How do you tame the Social Media Monster?

Are you, like me, sometimes overwhelmed by the proliferation of social media and the expectation that we ALL participate — in everything?

The arguments are persuasive:

  • Writers need a platform, a following, to show agents they’re able to promote their manuscript
  • Businesses need to connect with potential buyers and generate “buzz” about their services or products
  • Nobody in the entire world can possibly connect with as many people in real life as is possible online

But all that connecting can be exhausting, especially for writers (who tend to be introverts anyway and often find it easier to hole up and just write).

And perhaps it’s lots worse on those writers who, like me, can’t write full time right now because they must work at a paying job. Or those with small children. Or aging parents. Or…whatever.

We can all find excuses for NOT connecting online. Yet the reality is, there are only 24 hours in a day and, if you listen to the “experts,” we need to be sleeping 8 of them. That leaves 16 hours. For those who work, subtract 8 more (or 10 if you have a long commute), bringing your total “free” time to 6 hours.

Six hours to do basic personal maintenance (like bathing), run errands (banking, grocery shopping), taxi the kids to and from lessons and sleepovers, kiss the spouse, walk the dog, cook meals, and clean the house.

That doesn’t include time for yourself — to read, soak in a spa, exercise, paint, take up piano, or write.

What’s the answer?

If you look at the history of social media, you’ll find that blogging started in 1997. Facebook debuted in February, 2004, Twitter in March, 2006, and Google Plus in June, 2011. More than 845 million people are on Facebook and at Twitter’s five-year mark, some 350 billion “tweets” are delivered each day. In addition, countless webinars are now available, on everything from how to make your small business successful to how to plot that story lurking in your head.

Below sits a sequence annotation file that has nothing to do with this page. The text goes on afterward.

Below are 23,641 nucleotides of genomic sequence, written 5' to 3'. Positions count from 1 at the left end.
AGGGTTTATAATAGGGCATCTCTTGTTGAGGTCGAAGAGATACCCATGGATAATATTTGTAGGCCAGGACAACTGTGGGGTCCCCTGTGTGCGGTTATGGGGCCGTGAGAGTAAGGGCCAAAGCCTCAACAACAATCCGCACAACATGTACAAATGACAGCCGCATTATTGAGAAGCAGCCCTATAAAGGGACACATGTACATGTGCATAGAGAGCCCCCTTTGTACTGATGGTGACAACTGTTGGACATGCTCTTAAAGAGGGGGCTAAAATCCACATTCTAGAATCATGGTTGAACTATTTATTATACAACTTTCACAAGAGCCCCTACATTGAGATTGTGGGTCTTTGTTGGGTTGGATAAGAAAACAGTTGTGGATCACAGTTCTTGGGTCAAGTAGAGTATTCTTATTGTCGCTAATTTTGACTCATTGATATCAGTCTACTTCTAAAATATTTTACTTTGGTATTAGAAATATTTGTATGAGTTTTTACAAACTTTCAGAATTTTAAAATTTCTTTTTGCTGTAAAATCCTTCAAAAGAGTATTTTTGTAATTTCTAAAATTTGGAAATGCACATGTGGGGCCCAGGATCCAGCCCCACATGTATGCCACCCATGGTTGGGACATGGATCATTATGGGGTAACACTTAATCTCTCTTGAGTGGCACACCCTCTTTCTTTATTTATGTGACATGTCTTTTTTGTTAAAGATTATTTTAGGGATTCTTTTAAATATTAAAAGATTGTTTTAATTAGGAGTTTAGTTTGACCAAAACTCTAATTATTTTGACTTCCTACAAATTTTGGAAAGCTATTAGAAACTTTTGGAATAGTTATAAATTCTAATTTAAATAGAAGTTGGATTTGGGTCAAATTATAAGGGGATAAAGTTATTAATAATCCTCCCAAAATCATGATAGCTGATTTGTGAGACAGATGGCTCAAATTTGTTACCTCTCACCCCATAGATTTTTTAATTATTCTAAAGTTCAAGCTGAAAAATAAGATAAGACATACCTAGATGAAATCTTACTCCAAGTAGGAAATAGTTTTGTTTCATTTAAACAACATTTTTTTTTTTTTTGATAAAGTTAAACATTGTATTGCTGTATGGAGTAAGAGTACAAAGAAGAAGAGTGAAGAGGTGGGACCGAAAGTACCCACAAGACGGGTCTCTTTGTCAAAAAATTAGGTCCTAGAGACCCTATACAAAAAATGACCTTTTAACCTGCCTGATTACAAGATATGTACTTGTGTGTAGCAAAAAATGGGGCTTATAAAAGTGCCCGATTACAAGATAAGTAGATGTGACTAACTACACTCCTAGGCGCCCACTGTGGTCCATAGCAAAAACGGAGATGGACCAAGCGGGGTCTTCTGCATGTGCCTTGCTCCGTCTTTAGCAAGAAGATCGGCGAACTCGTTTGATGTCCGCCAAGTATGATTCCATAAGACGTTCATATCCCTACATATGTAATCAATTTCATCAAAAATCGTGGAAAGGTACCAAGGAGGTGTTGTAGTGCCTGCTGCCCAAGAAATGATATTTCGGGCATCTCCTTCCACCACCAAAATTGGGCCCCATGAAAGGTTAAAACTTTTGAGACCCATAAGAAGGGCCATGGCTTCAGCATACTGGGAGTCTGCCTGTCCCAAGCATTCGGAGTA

No wonder we feel deluged!

Some people address this problem by periodically scheduling a vacation from online activities. They fold up the laptop, turn off the i-pad and phone, and unplug from the busyness.

That’s a good idea. We all need to recharge occasionally.

Other people set a timer. When their hour (or however much time they’ve allotted) is up, that’s it. No looking back. No cheating.

Do our online friends miss us when we don’t show up? I’d like to think so because I miss them when they’re absent for a time. But, if we announce that we’re taking a sabbatical, at least we’re letting everyone know we’ll be out of touch.

My suggestion (and it’s more a “Memo” to me rather than something you need!): Remember why you started down the social media path in the first place. Enjoy your time connecting. But don’t feel you have to be connected 24/7!

How have you tamed the social media monster??